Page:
In fact, House Speaker Bob Cupp said that is still under consideration for the rejected congressional maps, after arguing that the deadline to redraw those maps did not start until all appeals had been exhausted.
“There is definitely a thread that runs through Ohio and North Carolina where the majority party decided they should have unbridled power to gerrymander,” Feng told the OCJ.
But Feng says Ohio’s situation is unique in that “the majority party decided to pursue an extreme gerrymander,” but even after the state supreme court determined the lines to be unconstitutionally partisan, they also decided they couldn’t intercede.
“The temptation of total control existed, particularly for legislative leaders, and it was that temptation that ended up taking over,” Feng said.
The way that redistricting ended up working in Ohio comes down to a legal phenomenon referred to as “constitutional hardball,” according to Wang. This, simply, requires redistricting leaders to follow the letter of the law, but “do whatever it takes to gain an advantage.”
“Ohio is a Republican-leaning state, but it is closely-enough divided that you could imagine there’s a lot at stake in terms of who controls the legislature,” Wang said.
Arguments to this effect were made during legislative redistricting, when the GOP-led commissionapproved maps that had the court-required 54% GOP to 46% Democrat proportions on paper, but had districts with razor-thin margins that made them more toss-ups than “Dem-leaning.” Under the maps, no Republican districts are considered competitive.
Even though those maps, and all the others, were rejected by the Ohio Supreme Court, commission members and legislative leaders seem undaunted by the uncertainty, partly because of a new argument that has come up nationwide.
The “independent state legislature theory” has come into the redistricting process, with leaders arguing district-drawing as part of the elections process, and therefore under the purview of the state legislatures, and the state legislatures alone.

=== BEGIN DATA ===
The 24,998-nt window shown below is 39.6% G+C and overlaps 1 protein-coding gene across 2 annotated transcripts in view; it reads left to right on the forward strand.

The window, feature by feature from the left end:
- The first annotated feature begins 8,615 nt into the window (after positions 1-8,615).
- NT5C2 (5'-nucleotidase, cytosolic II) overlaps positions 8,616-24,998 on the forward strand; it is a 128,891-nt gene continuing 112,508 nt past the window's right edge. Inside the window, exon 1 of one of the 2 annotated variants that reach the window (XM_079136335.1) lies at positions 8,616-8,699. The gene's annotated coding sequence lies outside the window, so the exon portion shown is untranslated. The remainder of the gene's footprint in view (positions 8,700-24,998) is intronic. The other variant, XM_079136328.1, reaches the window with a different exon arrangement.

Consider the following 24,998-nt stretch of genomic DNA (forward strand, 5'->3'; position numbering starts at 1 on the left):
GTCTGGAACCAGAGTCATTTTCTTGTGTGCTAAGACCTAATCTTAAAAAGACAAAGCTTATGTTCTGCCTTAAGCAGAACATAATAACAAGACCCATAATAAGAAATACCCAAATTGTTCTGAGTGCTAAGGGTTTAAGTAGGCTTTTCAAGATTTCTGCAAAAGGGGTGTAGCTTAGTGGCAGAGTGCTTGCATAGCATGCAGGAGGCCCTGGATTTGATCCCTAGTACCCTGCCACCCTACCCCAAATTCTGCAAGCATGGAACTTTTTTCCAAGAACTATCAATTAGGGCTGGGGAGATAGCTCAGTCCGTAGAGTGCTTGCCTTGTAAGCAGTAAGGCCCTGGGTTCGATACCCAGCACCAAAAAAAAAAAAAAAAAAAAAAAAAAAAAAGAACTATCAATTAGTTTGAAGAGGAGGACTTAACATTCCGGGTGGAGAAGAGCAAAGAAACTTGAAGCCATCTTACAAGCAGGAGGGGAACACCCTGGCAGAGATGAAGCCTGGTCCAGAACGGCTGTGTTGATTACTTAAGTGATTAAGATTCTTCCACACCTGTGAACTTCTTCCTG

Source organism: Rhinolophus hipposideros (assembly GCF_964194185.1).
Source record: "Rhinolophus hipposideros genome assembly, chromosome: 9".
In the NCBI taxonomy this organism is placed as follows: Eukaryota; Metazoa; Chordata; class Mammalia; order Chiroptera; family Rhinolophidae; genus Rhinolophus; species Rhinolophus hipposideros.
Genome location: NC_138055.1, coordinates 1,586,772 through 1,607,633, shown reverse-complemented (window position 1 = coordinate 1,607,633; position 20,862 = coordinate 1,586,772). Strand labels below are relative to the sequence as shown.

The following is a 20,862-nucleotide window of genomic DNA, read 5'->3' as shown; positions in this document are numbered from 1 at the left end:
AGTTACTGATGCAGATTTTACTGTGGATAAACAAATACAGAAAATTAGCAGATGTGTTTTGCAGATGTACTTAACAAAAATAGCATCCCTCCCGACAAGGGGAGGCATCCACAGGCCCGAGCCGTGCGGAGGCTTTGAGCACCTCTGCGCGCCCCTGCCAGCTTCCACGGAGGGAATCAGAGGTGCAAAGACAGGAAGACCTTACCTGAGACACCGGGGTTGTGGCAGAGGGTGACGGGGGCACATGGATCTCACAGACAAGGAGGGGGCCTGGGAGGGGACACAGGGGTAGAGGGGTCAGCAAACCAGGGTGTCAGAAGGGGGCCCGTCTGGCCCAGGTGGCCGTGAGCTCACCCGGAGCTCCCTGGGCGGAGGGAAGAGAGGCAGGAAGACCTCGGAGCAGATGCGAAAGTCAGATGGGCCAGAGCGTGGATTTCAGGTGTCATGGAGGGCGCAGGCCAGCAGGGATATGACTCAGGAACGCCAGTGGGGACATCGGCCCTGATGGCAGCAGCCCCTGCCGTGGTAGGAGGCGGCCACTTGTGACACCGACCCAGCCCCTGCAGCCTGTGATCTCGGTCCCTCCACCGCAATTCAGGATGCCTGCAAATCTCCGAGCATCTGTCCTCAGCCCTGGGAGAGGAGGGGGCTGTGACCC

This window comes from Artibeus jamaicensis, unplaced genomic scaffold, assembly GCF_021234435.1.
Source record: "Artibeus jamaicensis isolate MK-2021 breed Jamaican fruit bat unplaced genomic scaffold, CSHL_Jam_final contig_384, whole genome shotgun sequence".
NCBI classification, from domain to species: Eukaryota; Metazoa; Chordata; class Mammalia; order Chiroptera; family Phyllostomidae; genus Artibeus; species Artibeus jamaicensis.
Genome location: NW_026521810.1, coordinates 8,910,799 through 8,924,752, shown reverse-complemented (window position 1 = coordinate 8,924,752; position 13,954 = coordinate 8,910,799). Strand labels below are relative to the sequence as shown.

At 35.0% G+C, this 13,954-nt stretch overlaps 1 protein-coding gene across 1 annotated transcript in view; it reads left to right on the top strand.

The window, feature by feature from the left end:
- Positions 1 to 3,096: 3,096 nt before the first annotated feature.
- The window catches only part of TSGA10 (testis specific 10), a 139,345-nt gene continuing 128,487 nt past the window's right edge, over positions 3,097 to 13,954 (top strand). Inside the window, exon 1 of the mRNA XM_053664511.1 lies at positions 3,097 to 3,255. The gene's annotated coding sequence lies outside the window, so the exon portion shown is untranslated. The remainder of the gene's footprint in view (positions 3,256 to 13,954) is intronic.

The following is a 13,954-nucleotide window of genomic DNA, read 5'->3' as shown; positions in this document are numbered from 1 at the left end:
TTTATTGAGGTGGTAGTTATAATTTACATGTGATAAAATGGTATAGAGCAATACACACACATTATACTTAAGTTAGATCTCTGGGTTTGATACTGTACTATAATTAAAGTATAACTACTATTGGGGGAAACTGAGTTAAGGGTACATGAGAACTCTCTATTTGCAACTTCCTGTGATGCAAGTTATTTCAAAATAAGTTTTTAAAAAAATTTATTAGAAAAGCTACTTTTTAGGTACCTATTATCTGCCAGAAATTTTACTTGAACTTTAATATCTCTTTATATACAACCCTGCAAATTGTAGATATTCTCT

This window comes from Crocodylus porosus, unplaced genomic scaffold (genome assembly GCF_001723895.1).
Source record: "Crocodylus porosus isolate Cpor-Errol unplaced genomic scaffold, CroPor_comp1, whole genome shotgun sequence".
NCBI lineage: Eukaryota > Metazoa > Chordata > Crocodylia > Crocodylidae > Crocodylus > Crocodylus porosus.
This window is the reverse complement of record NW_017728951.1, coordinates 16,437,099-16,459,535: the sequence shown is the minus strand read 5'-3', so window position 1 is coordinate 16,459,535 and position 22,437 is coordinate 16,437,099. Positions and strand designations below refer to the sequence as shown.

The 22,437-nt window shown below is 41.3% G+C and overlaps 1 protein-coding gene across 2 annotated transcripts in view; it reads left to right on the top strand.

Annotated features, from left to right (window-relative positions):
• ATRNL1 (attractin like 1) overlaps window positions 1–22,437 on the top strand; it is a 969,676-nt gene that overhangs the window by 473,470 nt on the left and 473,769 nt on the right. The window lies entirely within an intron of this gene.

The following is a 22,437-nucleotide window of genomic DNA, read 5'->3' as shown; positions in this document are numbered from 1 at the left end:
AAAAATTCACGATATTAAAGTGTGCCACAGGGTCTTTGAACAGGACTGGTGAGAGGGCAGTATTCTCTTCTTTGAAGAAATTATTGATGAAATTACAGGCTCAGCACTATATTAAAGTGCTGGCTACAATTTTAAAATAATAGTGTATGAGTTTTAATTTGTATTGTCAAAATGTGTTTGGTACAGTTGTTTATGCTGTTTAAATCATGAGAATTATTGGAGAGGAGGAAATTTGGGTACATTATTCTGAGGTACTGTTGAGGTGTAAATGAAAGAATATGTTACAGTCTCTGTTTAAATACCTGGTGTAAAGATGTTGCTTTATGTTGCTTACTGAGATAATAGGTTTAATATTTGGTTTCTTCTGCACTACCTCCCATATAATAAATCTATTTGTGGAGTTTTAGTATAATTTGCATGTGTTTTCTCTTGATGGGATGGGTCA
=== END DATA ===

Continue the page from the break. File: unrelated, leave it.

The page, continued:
The use of this theory in legal cases – like the U.S. Supreme Court’s consideration of Moore v. Harper in deciding whether state legislature have control over redistricting – could warrant concerns about the steadfastness of the concept of coequal branches of government.
“All the way back to the country’s founding it’s been understood that legislatures have to be bound by the courts,” Wang said. “(The theory) would remove the one remaining constraint on legislatures from running away with power.”
But the idea that majority parties like the GOP in Ohio may just be using the legal process to force a map into play, as happened when a federal three-judge panel put a February legislative map in for the 2022 general election, is also not out of the realm of possibility.
“Running out the clock is an effective strategy in sports and in politics,” Glassman said. “And the (redistricting) results indicate that those who wanted change did not get the kind of maps they thought they were going to get.”
New reforms ahead
With anti-gerrymandering groups and voters rights groups disappointed with the results as they stand in Ohio redistricting, talk of revising the constitutional amendment put in place in 2018 has come up.
With eyes on creating a final arbiter of redistricting plans, Feng said reforms have a good chance at support, and it’s something Common Cause and others are pushing hard for.
But finding that sweet spot where voter-desired results occur doesn’t happen without trial and error.
“Ohio is in a lynchpin situation in politics, which makes it hard to achieve total reform all at once,” Feng said.
California, Feng said, went to the ballot six times before the reform was where the state wanted it. Virginia and Florida have both gone back to the ballot box as well to adjust their reforms.
Glassman is among many who argue that the Ohio Redistricting Commission was flawed in its use of purely elected officials, including a majority of Republicans.
The commission includes Gov. Mike DeWine, state Auditor Keith Faber, Secretary of State Frank LaRose, along with state Sen. Rob McColley and state Rep. Jeff LaRe. LaRe and McColley replaced Senate President Matt Huffman and House Speaker Bob Cupp after the two legislative leaders said other priorities required their attention.
“On some level, we shouldn’t be surprised at the result, given that our commission was comprised of elected officials,” Glassman said.
The increased interest in the redistricting process brings hope to those looking to future reforms in the 2024 election season.
“Until you’ve experienced that pang, you don’t know what medicine you want prescribed,” Feng said. “People are much more clear-headed about what they’re looking for.”
That could include a push for an independent commission, and a more fervent system of checks and balances, Feng said.